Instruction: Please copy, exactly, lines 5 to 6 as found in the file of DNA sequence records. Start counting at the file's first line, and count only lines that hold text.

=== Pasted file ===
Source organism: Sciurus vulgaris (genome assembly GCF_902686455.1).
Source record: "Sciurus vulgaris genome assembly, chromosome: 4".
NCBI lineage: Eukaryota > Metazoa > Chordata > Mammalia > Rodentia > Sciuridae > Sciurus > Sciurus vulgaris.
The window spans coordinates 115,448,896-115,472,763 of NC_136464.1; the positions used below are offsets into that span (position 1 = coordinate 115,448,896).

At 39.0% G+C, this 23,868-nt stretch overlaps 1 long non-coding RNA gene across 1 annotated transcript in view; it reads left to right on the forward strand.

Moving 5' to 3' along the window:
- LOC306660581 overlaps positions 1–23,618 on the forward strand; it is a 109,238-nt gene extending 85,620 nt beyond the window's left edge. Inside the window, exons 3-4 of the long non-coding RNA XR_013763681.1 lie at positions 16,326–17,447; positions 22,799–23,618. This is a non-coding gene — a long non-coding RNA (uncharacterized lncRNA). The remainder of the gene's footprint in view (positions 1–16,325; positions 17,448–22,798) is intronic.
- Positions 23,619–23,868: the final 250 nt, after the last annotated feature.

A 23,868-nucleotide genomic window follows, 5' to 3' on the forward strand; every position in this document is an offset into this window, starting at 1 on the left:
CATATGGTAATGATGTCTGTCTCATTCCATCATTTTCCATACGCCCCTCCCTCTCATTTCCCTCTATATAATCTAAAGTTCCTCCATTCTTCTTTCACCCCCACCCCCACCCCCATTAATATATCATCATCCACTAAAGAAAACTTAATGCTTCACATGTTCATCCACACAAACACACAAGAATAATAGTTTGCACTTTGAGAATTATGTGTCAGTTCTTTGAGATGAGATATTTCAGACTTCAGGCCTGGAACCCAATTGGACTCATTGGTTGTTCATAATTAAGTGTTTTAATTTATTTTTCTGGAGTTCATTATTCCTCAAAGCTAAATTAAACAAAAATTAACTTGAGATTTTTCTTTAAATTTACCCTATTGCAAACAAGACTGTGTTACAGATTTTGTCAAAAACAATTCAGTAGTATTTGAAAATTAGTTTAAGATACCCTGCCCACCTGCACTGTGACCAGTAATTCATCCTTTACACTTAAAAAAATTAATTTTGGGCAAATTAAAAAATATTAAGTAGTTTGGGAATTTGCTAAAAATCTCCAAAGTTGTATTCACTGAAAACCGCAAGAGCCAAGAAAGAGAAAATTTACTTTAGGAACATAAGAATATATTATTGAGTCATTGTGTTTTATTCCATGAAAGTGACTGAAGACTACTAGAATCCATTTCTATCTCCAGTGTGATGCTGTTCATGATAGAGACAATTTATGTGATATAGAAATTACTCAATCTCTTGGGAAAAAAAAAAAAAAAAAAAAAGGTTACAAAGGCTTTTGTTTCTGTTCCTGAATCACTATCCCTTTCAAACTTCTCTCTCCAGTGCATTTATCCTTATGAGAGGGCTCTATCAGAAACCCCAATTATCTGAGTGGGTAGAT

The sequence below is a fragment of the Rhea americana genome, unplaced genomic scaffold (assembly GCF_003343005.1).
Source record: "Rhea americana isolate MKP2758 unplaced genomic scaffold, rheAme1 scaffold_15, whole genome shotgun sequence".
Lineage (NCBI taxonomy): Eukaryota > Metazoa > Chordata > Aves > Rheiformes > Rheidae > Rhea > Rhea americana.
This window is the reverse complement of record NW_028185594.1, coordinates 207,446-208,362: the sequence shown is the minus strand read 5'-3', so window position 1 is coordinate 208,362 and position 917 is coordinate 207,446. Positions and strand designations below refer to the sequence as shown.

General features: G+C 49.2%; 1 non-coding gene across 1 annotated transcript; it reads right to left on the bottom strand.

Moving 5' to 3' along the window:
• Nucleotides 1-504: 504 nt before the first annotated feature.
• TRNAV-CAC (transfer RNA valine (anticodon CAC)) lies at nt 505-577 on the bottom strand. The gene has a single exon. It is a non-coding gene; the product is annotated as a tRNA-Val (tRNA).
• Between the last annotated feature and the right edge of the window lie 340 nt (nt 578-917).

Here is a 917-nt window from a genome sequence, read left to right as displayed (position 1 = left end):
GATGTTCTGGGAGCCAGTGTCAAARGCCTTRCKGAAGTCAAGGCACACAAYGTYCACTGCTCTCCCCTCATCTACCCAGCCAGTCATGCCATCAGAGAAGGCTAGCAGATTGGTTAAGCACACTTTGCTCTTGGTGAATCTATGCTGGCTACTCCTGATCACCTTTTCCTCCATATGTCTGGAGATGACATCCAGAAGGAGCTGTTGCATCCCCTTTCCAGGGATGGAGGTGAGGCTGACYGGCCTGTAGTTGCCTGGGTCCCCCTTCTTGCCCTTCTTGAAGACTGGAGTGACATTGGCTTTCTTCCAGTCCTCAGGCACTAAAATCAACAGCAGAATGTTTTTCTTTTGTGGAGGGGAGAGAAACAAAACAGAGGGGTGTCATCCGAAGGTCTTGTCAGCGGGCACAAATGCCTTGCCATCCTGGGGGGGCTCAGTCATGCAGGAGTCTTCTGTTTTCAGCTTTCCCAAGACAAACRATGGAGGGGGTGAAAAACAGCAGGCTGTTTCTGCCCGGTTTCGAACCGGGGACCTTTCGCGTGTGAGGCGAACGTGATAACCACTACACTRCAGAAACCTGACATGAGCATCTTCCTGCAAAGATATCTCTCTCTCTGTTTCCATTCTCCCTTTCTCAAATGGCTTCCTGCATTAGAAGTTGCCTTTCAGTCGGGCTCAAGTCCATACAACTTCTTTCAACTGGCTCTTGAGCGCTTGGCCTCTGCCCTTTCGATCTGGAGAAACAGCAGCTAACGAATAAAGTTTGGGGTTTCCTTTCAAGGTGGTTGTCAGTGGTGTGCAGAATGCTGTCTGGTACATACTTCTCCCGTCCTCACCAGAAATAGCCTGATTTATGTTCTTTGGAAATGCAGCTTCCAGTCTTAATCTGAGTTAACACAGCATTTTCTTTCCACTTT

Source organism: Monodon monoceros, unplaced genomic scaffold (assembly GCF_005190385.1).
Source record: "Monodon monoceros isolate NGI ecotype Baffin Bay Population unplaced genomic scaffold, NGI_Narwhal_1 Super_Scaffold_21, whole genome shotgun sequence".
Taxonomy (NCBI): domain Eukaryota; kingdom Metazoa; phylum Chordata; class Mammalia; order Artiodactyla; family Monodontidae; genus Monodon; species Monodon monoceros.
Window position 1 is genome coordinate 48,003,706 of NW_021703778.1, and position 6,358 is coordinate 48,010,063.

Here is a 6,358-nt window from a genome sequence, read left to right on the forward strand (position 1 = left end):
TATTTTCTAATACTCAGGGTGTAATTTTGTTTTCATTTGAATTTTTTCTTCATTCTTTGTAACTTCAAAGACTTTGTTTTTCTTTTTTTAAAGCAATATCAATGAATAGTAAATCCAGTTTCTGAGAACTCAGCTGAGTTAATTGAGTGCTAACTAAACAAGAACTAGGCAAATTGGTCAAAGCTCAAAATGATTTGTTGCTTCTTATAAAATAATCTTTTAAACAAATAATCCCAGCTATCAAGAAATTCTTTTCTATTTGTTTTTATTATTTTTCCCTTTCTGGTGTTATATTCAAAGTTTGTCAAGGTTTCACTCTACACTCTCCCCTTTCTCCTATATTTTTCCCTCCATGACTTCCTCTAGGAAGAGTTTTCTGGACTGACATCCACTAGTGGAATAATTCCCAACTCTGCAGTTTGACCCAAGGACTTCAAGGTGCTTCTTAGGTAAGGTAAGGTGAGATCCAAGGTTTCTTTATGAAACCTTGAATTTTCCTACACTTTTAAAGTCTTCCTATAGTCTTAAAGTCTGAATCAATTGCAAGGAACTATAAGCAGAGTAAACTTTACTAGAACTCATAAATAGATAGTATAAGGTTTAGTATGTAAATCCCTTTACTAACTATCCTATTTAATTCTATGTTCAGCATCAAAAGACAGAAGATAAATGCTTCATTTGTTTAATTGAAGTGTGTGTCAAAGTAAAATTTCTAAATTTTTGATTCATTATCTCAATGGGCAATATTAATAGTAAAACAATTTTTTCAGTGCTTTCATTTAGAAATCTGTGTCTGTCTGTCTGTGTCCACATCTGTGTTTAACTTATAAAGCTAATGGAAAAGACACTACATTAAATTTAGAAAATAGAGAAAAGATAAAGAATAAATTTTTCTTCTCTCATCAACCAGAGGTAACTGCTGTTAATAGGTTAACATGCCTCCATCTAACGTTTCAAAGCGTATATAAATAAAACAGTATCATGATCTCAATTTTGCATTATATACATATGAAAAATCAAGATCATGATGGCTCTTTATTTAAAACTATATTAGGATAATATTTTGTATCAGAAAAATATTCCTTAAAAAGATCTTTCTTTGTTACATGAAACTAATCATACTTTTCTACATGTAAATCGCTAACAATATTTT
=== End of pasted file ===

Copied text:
At 39.0% G+C, this 23,868-nt stretch overlaps 1 long non-coding RNA gene across 1 annotated transcript in view; it reads left to right on the forward strand.

Moving 5' to 3' along the window: